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Technology that matters
3 advancements that will impact humanity in a big way
From artificial intelligence to genome mapping – the world of tech and biotech is exploding, adding new levels of efficiency and opportunity to the world. In many ways, we’re starting to live in the future we’ve always envisioned; just think, self-driving cars are already hitting the roads. But even amidst this ocean of innovation, there are some technological advancements that stand apart from the rest. Because these innovations aren’t just breaking technology barriers, they’re literally changing the world and giving mankind a new lease on life.
STEM CELL TREATMENT
Every year, more than 795,000 people in the United States have a stroke. And about 140,000 of those victims will lose their life. For those that survive, however, long-term disability is a serious risk. Depending on the severity of the stroke and the damage it creates on the brain, some individuals are left without the ability to walk or even speak. But breakthrough innovations in stem cell research are giving hope to this grim situation.
A clinical trial out of the Stanford University School of Medicine, led by professor and chair of neurology at Stanford, Dr. Gary Steinberg, looked at 18 individuals whom had all suffered their first and only stroke 6 months to 3 years from the time of the trial. All participants in the study had lost motor function abilities as a result of their stroke – some were unable to move their arm, while others were unable to walk.
Each patient underwent stem cell transplantation – which involved injecting modified, human, adult stem cells directly into the stroke-damaged areas of the brain.
After the transplantation, each patient was closely monitored and within just a month of the procedure, the researchers saw discernible signs of recovery and improvement that continued and have been sustained for at least a year. One participant regained sensation in both her right arm and leg following the surgery.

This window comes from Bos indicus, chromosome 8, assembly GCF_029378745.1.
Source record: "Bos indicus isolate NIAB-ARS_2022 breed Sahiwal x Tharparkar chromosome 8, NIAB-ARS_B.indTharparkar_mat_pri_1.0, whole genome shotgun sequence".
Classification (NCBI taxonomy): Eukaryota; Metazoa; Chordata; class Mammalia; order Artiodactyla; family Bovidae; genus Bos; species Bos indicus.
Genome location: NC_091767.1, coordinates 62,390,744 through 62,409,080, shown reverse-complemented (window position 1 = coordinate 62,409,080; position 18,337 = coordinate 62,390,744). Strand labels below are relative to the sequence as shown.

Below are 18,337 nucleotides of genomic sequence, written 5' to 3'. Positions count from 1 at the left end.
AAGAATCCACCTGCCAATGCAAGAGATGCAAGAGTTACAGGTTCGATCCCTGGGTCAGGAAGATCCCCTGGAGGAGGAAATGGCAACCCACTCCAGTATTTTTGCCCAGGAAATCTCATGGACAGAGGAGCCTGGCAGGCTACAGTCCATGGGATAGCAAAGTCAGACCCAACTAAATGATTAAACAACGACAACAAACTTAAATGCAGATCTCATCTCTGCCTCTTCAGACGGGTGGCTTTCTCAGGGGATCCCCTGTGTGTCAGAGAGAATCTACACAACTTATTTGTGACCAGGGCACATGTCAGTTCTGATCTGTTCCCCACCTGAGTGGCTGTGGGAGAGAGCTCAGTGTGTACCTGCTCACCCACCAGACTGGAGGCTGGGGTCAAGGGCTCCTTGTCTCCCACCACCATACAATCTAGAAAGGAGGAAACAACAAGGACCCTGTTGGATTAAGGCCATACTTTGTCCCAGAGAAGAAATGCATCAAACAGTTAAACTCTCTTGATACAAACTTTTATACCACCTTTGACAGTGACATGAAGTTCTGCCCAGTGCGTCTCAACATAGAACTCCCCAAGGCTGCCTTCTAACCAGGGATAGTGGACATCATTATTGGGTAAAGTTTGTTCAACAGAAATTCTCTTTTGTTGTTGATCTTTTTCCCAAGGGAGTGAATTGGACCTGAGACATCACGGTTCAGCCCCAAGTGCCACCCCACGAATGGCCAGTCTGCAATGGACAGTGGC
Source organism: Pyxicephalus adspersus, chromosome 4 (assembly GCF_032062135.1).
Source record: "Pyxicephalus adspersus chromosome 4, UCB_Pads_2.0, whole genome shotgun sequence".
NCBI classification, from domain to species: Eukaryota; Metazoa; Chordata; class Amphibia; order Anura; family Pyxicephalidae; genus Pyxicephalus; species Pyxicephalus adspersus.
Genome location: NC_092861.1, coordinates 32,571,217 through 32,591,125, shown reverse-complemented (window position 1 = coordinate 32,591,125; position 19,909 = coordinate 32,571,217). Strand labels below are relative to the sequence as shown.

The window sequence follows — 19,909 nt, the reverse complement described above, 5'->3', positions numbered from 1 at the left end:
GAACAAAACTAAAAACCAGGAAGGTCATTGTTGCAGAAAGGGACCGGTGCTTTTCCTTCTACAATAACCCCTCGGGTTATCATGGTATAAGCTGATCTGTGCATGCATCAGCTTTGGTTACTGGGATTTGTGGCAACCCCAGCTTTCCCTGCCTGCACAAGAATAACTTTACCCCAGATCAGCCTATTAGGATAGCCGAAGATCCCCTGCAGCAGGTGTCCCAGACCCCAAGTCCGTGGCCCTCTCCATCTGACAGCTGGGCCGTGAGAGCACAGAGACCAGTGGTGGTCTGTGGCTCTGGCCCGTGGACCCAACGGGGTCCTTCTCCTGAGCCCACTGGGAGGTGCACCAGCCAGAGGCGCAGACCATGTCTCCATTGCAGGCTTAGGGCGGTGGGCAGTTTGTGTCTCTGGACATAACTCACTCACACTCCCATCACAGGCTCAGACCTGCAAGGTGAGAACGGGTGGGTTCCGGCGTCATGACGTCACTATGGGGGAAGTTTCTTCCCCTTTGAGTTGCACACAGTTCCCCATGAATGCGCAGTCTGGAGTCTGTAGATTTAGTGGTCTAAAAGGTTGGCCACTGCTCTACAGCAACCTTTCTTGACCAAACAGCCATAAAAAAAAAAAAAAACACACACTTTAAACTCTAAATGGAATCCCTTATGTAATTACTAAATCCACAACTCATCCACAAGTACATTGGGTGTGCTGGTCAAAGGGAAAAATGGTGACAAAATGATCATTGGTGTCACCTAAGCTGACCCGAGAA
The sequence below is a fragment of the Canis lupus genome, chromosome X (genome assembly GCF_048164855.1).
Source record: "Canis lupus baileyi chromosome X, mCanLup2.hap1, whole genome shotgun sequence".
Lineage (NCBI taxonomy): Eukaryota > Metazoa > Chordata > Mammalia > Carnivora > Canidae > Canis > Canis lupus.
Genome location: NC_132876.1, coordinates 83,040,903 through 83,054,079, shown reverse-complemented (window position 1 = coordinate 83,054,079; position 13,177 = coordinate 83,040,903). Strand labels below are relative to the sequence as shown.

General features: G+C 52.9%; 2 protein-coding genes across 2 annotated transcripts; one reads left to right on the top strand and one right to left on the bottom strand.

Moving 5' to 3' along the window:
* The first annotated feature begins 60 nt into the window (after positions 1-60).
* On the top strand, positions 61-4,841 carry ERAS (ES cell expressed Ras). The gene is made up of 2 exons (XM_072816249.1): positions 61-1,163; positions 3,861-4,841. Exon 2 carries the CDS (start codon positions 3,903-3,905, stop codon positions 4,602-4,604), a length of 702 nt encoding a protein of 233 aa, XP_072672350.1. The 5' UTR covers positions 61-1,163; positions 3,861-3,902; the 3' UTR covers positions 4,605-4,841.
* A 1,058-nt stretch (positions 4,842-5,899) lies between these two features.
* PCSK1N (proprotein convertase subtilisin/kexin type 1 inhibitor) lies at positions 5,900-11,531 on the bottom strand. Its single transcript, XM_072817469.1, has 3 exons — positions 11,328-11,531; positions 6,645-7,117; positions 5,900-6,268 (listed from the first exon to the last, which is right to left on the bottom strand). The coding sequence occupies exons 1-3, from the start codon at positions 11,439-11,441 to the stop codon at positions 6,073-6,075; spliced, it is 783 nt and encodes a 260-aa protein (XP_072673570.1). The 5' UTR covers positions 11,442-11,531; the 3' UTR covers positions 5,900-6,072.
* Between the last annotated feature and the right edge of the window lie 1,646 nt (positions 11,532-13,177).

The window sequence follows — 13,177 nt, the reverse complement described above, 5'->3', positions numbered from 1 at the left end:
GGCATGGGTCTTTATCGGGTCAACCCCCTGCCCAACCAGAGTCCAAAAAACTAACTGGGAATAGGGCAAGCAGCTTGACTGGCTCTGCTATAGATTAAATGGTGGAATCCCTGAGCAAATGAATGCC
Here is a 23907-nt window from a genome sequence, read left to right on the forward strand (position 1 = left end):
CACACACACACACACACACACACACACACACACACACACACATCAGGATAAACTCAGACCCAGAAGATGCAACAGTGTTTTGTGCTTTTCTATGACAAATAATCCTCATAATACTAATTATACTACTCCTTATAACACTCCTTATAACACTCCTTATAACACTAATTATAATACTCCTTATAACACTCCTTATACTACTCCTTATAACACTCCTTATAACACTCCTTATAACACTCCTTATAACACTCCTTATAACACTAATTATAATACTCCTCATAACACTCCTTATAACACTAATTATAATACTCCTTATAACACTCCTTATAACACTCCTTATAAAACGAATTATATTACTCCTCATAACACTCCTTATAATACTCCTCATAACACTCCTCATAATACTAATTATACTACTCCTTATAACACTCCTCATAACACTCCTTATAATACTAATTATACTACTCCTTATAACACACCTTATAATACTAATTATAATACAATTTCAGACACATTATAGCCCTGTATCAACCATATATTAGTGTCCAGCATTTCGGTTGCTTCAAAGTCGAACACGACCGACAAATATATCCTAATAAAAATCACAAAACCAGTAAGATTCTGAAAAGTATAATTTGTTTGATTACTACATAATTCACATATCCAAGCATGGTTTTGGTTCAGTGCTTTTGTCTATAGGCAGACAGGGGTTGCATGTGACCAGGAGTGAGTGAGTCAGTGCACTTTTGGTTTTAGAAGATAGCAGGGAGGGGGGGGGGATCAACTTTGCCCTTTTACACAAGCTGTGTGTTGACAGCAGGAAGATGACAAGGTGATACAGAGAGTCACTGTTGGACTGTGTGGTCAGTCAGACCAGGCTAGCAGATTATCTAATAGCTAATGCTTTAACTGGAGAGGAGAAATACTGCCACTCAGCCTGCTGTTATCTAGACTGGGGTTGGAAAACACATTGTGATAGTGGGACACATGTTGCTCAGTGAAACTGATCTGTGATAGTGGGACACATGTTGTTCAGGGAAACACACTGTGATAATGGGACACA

Researchers believe that this treatment not only carries great weight for stroke victims, but for those who suffer from a number of brain-related issues, from traumatic brain injury to neurodegenerative disorders. This could mean that a diagnosis for Alzheimer’s, Parkinson’s or Lou Gehrig’s disease (ALS) is not a life sentence. In fact, a current trial at Cedars-Sinai Medical center has recently begun recruiting patients who suffer from ALS to undergo a unique approach to stem cell treatment.
There is a massive shortage of organs available for lifesaving transplants. In the U.S. alone, someone is added to the national transplant waiting list every 20 minutes. And with more than 120,000 people on the list, an estimated 20 people die each day while waiting for their number to be called.
But what if there was a way to prevent people from dying needlessly? What if we could even find a way to make the transplant list a thing of the past? That’s the idea behind bio-printing – an emerging technology that allows three-dimensional printers to create living tissue and even entire organs.